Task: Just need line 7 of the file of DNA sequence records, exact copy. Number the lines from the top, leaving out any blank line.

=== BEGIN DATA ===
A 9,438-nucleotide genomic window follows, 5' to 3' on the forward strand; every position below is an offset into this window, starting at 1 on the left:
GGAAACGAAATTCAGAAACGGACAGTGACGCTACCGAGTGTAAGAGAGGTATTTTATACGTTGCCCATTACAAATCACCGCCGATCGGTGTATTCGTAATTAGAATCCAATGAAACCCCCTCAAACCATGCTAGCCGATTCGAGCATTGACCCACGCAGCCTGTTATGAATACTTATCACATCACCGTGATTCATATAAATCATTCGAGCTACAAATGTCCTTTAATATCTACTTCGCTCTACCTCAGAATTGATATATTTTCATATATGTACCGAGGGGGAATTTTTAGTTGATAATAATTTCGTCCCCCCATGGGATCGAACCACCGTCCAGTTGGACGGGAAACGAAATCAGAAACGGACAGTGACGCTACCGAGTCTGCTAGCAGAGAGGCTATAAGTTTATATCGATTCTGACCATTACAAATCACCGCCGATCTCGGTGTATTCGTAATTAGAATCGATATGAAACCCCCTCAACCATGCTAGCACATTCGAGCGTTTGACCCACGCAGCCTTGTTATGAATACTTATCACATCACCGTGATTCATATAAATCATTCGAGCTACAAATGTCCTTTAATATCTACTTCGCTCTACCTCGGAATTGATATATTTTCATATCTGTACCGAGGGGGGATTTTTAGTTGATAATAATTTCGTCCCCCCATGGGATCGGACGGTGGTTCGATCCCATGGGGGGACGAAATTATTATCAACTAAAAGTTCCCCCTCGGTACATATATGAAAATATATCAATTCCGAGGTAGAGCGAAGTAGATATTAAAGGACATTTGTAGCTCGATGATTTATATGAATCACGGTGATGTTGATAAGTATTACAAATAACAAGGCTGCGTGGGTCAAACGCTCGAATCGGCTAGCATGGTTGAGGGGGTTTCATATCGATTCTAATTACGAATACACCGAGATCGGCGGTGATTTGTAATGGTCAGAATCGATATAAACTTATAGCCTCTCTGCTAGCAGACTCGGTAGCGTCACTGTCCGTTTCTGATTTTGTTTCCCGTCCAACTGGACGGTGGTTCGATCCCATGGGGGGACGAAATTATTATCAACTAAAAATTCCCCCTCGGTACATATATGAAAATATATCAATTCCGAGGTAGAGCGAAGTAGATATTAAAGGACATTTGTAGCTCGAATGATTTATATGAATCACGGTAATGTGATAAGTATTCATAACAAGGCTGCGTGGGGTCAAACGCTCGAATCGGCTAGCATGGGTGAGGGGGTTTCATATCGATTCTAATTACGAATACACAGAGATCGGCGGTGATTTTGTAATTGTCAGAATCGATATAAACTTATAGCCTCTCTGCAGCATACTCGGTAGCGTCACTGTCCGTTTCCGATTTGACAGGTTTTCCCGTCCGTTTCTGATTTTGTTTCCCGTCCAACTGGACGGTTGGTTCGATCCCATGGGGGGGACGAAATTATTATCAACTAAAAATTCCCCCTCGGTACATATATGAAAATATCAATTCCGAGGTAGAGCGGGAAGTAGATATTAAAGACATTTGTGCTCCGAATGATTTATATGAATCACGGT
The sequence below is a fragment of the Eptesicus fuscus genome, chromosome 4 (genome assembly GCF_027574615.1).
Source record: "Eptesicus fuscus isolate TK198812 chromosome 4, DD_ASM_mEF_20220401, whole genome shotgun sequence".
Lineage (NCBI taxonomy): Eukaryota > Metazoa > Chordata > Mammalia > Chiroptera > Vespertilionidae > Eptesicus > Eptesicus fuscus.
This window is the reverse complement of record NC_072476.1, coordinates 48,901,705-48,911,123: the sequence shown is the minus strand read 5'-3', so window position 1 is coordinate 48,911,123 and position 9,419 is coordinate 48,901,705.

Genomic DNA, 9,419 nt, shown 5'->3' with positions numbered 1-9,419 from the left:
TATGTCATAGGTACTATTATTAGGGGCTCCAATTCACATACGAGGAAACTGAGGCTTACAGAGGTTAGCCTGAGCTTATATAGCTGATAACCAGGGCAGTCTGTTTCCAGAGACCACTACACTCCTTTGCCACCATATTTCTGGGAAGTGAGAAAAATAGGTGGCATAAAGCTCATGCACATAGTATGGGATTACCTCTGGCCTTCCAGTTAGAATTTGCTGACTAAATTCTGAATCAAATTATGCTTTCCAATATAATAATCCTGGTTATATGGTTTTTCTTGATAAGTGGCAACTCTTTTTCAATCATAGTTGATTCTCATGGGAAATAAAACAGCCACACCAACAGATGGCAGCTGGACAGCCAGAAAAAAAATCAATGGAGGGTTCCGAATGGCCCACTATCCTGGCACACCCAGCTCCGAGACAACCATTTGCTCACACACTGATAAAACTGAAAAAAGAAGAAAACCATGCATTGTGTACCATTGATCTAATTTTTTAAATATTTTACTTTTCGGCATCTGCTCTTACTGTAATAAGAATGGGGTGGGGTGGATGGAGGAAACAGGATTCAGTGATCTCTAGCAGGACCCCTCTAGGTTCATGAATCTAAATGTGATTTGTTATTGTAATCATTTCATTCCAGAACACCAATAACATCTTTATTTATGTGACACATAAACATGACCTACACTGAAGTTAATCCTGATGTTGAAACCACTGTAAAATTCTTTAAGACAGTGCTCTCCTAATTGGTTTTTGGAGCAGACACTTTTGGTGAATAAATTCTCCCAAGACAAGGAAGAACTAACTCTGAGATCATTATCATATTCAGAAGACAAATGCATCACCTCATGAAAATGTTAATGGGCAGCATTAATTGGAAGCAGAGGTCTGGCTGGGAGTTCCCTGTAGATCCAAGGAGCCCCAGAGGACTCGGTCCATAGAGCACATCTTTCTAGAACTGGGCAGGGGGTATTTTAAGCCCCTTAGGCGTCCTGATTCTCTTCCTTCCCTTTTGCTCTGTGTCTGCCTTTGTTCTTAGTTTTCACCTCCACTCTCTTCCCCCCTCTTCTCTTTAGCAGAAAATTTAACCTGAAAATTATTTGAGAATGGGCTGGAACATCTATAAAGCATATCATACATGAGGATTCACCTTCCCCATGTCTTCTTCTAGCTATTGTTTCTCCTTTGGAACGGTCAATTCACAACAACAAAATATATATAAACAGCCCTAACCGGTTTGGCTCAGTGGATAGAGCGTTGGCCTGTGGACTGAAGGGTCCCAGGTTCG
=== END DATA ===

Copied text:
Genomic DNA, 9,419 nt, shown 5'->3' with positions numbered 1-9,419 from the left: